knocked them down. The shopkeeper came out in a rage to replace them,
but the would-be blind pair picked themselves up and ran off as fast as
they could, with eyes wide open. Then the hermits had to listen to a
well-deserved scolding from Jeanne, the maid, who seemed as vexed as
the shopkeeper.

I have not yet told you how Celine and I altered when we came to
Lisieux. She had now become the little romp, full of mischief, while
Therese had turned into a very quiet little girl, far too much inclined
to tears. I needed a champion, and who can say how courageously my dear
little sister played that part. We used to enjoy making each other
little presents, for, at that age, the simplicity of our hearts was
unspoiled. Like the spring flowers they unfolded, glad to receive the
morning dew, while the same soft breezes swayed their petals. Yes, our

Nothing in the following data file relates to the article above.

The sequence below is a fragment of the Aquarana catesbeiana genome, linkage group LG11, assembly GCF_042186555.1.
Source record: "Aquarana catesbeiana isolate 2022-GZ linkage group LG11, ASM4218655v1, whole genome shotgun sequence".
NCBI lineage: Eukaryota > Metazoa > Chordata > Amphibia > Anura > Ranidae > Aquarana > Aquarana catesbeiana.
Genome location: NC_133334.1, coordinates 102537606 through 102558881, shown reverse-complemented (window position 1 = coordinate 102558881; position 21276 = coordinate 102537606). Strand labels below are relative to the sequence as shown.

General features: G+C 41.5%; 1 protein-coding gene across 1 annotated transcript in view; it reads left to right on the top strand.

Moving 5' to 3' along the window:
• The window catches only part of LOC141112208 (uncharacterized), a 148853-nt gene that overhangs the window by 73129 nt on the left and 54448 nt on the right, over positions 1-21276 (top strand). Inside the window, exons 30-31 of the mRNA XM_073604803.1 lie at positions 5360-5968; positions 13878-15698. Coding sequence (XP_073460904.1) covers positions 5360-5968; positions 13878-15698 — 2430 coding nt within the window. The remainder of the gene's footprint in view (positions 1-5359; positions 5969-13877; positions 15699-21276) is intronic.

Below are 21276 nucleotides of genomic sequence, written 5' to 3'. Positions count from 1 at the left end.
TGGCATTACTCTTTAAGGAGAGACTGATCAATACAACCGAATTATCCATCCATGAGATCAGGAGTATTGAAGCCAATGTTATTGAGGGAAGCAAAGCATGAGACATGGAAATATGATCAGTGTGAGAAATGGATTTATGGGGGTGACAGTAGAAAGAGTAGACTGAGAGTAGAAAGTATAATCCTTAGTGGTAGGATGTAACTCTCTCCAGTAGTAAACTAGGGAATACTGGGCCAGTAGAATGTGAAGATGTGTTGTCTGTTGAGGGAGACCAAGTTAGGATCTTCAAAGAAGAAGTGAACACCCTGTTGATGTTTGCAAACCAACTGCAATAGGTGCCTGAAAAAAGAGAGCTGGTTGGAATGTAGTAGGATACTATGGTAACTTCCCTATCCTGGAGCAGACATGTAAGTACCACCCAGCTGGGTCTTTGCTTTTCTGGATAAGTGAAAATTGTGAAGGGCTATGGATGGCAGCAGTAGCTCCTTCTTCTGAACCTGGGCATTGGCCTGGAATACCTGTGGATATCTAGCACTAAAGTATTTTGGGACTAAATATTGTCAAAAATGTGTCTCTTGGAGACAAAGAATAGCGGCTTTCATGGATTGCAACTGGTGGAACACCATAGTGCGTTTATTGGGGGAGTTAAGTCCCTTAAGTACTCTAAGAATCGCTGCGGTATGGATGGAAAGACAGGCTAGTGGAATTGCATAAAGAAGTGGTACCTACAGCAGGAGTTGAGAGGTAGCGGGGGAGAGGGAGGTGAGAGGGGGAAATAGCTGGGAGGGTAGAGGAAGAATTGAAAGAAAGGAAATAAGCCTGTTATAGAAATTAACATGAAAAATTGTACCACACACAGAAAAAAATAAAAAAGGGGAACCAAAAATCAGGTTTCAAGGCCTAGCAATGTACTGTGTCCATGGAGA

joys were mutual. I felt this especially on the happy day of Celine’s
First Communion; I was only seven years old, and had not yet begun
school at the Abbey. How sweet is the remembrance of her preparation!
Every evening during its last weeks my sisters talked to her of the
great event. I listened, eager to prepare myself too, and my heart
swelled with grief when I was told to go away because I was still too
young. I thought that four years was not too long to spend in making
ready to receive Our dear Lord. One evening I heard someone say to my
happy little sister: ”From the time of your First Communion you must
begin an entirely new life.” At once I made a resolution not to wait